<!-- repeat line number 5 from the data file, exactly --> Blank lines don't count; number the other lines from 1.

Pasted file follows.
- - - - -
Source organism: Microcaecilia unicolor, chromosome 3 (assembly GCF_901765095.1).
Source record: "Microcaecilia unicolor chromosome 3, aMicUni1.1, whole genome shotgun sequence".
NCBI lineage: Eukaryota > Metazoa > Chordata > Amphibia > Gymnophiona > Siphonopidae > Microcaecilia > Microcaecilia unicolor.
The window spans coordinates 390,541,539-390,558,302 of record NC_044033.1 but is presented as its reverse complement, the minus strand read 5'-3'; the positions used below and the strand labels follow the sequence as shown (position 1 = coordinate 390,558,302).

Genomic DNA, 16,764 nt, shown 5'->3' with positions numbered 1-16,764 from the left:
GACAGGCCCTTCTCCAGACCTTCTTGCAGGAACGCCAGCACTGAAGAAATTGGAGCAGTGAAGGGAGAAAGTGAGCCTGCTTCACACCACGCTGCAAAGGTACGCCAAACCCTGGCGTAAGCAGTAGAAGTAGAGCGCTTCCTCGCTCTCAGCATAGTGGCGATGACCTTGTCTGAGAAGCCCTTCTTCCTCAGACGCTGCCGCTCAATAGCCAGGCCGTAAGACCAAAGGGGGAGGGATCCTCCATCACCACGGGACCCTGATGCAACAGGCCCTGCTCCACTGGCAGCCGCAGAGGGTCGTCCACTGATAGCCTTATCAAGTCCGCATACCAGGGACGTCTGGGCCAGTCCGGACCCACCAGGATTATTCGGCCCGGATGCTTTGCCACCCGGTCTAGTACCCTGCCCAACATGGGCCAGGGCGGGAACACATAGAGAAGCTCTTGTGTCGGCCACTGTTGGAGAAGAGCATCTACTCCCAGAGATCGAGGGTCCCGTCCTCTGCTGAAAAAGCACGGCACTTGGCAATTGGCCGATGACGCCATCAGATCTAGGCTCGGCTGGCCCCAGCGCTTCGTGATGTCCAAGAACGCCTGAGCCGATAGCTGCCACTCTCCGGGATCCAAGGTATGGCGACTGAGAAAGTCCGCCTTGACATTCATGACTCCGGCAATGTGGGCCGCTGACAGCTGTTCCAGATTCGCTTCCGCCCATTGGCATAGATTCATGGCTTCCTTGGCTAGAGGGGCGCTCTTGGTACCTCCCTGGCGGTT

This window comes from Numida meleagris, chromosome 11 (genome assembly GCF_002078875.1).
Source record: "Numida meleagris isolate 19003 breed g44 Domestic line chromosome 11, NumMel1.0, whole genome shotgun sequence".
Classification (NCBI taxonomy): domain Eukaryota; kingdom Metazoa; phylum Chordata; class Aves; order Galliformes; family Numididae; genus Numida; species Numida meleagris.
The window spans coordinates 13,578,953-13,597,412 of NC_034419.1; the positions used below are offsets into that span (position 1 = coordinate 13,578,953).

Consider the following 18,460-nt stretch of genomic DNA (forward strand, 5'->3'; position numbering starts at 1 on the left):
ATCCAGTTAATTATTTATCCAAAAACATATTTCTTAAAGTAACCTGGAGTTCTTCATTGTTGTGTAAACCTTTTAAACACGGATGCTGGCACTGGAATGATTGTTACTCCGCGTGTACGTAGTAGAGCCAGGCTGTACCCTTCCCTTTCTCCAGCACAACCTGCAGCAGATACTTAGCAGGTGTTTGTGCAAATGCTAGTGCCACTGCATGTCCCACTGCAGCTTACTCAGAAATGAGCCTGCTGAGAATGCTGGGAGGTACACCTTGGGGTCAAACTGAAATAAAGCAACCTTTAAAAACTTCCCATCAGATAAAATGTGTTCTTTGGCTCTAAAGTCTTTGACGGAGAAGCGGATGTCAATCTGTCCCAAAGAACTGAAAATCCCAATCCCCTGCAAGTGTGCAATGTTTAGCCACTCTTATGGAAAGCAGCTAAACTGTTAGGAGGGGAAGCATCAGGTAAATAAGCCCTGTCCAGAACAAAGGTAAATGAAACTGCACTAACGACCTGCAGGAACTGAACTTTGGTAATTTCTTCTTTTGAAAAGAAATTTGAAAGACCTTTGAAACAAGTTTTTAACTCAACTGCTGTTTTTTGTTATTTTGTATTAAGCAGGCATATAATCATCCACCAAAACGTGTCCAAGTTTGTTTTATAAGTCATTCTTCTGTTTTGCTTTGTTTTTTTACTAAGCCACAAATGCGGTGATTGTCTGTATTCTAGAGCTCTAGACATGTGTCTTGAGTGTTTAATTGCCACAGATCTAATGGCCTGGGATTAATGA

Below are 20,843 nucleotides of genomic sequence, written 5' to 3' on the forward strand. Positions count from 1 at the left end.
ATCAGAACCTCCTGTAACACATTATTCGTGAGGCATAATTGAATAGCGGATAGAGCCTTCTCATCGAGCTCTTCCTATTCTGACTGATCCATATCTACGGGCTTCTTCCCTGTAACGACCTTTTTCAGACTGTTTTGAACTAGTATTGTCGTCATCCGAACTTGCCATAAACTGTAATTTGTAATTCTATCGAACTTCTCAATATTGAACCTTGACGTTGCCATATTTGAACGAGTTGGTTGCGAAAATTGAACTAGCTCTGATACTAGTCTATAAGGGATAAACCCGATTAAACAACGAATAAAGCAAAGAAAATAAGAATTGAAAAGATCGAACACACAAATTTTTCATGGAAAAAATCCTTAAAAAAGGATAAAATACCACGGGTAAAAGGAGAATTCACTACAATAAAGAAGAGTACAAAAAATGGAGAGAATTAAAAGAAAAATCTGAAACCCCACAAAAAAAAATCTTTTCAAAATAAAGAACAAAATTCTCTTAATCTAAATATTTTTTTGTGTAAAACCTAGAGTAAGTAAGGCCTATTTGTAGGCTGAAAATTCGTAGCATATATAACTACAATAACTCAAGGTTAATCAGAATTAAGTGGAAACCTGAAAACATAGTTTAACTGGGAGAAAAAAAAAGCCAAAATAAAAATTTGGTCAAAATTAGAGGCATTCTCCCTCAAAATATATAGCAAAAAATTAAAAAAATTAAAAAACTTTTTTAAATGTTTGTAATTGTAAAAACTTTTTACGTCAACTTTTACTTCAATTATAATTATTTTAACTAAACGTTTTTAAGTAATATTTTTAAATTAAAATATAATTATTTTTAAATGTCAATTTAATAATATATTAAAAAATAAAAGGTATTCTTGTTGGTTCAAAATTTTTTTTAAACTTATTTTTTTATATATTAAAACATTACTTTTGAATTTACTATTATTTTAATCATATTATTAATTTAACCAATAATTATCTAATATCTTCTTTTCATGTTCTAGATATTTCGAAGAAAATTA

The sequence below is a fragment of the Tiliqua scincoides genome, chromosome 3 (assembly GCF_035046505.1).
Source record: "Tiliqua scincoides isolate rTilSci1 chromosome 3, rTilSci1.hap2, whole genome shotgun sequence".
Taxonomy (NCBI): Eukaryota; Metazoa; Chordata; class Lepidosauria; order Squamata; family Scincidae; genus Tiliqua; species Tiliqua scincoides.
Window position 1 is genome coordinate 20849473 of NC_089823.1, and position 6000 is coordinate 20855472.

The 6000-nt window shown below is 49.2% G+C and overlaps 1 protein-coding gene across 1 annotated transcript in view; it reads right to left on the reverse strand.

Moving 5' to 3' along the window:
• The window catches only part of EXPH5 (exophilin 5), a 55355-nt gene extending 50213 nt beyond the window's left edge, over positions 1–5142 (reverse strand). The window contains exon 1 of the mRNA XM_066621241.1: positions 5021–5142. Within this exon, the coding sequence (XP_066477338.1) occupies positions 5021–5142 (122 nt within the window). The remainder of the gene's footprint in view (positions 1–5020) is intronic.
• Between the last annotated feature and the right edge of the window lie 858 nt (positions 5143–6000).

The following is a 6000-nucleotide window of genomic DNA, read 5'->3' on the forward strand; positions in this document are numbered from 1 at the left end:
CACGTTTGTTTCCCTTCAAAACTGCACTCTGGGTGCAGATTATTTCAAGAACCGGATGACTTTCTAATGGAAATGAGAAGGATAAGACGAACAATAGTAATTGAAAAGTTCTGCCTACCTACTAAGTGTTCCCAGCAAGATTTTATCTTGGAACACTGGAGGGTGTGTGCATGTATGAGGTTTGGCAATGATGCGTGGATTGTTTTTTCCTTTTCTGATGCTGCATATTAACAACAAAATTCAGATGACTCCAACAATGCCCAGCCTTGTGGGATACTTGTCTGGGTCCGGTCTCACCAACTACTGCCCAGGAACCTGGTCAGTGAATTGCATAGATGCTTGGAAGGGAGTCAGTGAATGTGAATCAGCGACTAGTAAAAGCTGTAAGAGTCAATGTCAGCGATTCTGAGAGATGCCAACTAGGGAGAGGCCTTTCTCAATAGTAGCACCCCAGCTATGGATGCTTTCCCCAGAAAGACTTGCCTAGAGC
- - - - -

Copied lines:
Genomic DNA, 16,764 nt, shown 5'->3' with positions numbered 1-16,764 from the left: